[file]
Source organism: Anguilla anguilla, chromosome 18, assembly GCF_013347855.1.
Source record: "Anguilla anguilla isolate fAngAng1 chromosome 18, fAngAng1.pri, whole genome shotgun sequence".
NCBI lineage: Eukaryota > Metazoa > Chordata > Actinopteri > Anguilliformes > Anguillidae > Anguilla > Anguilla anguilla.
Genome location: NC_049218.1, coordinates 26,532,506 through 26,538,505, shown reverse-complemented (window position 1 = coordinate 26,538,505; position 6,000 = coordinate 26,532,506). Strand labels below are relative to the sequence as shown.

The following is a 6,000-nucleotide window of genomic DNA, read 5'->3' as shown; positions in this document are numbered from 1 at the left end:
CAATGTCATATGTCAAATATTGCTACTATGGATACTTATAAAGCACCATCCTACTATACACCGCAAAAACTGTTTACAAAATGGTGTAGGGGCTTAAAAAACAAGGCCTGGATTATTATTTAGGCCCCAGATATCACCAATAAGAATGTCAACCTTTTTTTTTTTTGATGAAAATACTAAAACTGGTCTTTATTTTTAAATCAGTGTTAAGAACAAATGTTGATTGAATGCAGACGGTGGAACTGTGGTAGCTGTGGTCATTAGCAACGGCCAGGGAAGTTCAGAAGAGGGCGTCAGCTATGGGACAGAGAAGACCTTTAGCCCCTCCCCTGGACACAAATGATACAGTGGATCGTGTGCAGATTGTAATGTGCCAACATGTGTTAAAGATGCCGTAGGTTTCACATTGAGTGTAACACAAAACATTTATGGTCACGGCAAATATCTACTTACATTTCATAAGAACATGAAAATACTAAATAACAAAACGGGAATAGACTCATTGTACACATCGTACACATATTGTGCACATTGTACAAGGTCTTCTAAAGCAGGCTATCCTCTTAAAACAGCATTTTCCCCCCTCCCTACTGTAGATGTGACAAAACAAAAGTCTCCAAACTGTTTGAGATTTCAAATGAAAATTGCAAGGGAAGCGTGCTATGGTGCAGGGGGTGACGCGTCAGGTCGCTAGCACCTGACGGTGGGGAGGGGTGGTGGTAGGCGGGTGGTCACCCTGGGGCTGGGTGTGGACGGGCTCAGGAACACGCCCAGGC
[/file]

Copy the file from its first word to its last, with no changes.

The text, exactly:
Source organism: Anguilla anguilla, chromosome 18, assembly GCF_013347855.1.
Source record: "Anguilla anguilla isolate fAngAng1 chromosome 18, fAngAng1.pri, whole genome shotgun sequence".
NCBI lineage: Eukaryota > Metazoa > Chordata > Actinopteri > Anguilliformes > Anguillidae > Anguilla > Anguilla anguilla.
Genome location: NC_049218.1, coordinates 26,532,506 through 26,538,505, shown reverse-complemented (window position 1 = coordinate 26,538,505; position 6,000 = coordinate 26,532,506). Strand labels below are relative to the sequence as shown.

The following is a 6,000-nucleotide window of genomic DNA, read 5'->3' as shown; positions in this document are numbered from 1 at the left end:
CAATGTCATATGTCAAATATTGCTACTATGGATACTTATAAAGCACCATCCTACTATACACCGCAAAAACTGTTTACAAAATGGTGTAGGGGCTTAAAAAACAAGGCCTGGATTATTATTTAGGCCCCAGATATCACCAATAAGAATGTCAACCTTTTTTTTTTTTGATGAAAATACTAAAACTGGTCTTTATTTTTAAATCAGTGTTAAGAACAAATGTTGATTGAATGCAGACGGTGGAACTGTGGTAGCTGTGGTCATTAGCAACGGCCAGGGAAGTTCAGAAGAGGGCGTCAGCTATGGGACAGAGAAGACCTTTAGCCCCTCCCCTGGACACAAATGATACAGTGGATCGTGTGCAGATTGTAATGTGCCAACATGTGTTAAAGATGCCGTAGGTTTCACATTGAGTGTAACACAAAACATTTATGGTCACGGCAAATATCTACTTACATTTCATAAGAACATGAAAATACTAAATAACAAAACGGGAATAGACTCATTGTACACATCGTACACATATTGTGCACATTGTACAAGGTCTTCTAAAGCAGGCTATCCTCTTAAAACAGCATTTTCCCCCCTCCCTACTGTAGATGTGACAAAACAAAAGTCTCCAAACTGTTTGAGATTTCAAATGAAAATTGCAAGGGAAGCGTGCTATGGTGCAGGGGGTGACGCGTCAGGTCGCTAGCACCTGACGGTGGGGAGGGGTGGTGGTAGGCGGGTGGTCACCCTGGGGCTGGGTGTGGACGGGCTCAGGAACACGCCCAGGC